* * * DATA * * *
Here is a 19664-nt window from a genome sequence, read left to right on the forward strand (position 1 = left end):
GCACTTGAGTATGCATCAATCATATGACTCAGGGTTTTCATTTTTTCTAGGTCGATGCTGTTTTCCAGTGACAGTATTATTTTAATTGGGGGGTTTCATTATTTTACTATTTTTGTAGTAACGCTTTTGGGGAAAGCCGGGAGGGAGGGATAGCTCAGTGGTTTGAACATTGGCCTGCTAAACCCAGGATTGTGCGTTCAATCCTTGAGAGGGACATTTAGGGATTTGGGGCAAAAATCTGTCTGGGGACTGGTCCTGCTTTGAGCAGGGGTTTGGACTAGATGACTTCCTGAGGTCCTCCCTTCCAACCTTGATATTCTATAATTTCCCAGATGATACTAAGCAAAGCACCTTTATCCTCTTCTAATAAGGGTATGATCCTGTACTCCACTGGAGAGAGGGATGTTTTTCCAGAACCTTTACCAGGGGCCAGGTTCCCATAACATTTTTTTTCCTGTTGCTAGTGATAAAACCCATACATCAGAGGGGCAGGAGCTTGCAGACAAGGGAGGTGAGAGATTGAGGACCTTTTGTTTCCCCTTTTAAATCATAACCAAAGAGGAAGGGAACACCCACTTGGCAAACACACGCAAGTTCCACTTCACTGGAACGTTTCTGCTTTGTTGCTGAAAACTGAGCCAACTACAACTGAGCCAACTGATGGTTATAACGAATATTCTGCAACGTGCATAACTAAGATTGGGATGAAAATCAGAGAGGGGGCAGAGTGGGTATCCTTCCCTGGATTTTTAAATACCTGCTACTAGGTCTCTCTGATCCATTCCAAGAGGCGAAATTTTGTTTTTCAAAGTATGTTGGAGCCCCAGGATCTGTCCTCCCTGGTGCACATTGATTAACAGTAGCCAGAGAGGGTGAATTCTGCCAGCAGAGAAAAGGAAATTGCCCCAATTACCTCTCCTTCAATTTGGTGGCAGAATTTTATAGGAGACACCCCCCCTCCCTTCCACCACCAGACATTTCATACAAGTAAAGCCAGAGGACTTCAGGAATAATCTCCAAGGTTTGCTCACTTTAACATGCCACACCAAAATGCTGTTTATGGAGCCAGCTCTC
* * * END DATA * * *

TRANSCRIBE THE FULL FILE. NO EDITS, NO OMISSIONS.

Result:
Here is a 19664-nt window from a genome sequence, read left to right on the forward strand (position 1 = left end):
GCACTTGAGTATGCATCAATCATATGACTCAGGGTTTTCATTTTTTCTAGGTCGATGCTGTTTTCCAGTGACAGTATTATTTTAATTGGGGGGTTTCATTATTTTACTATTTTTGTAGTAACGCTTTTGGGGAAAGCCGGGAGGGAGGGATAGCTCAGTGGTTTGAACATTGGCCTGCTAAACCCAGGATTGTGCGTTCAATCCTTGAGAGGGACATTTAGGGATTTGGGGCAAAAATCTGTCTGGGGACTGGTCCTGCTTTGAGCAGGGGTTTGGACTAGATGACTTCCTGAGGTCCTCCCTTCCAACCTTGATATTCTATAATTTCCCAGATGATACTAAGCAAAGCACCTTTATCCTCTTCTAATAAGGGTATGATCCTGTACTCCACTGGAGAGAGGGATGTTTTTCCAGAACCTTTACCAGGGGCCAGGTTCCCATAACATTTTTTTTCCTGTTGCTAGTGATAAAACCCATACATCAGAGGGGCAGGAGCTTGCAGACAAGGGAGGTGAGAGATTGAGGACCTTTTGTTTCCCCTTTTAAATCATAACCAAAGAGGAAGGGAACACCCACTTGGCAAACACACGCAAGTTCCACTTCACTGGAACGTTTCTGCTTTGTTGCTGAAAACTGAGCCAACTACAACTGAGCCAACTGATGGTTATAACGAATATTCTGCAACGTGCATAACTAAGATTGGGATGAAAATCAGAGAGGGGGCAGAGTGGGTATCCTTCCCTGGATTTTTAAATACCTGCTACTAGGTCTCTCTGATCCATTCCAAGAGGCGAAATTTTGTTTTTCAAAGTATGTTGGAGCCCCAGGATCTGTCCTCCCTGGTGCACATTGATTAACAGTAGCCAGAGAGGGTGAATTCTGCCAGCAGAGAAAAGGAAATTGCCCCAATTACCTCTCCTTCAATTTGGTGGCAGAATTTTATAGGAGACACCCCCCCTCCCTTCCACCACCAGACATTTCATACAAGTAAAGCCAGAGGACTTCAGGAATAATCTCCAAGGTTTGCTCACTTTAACATGCCACACCAAAATGCTGTTTATGGAGCCAGCTCTC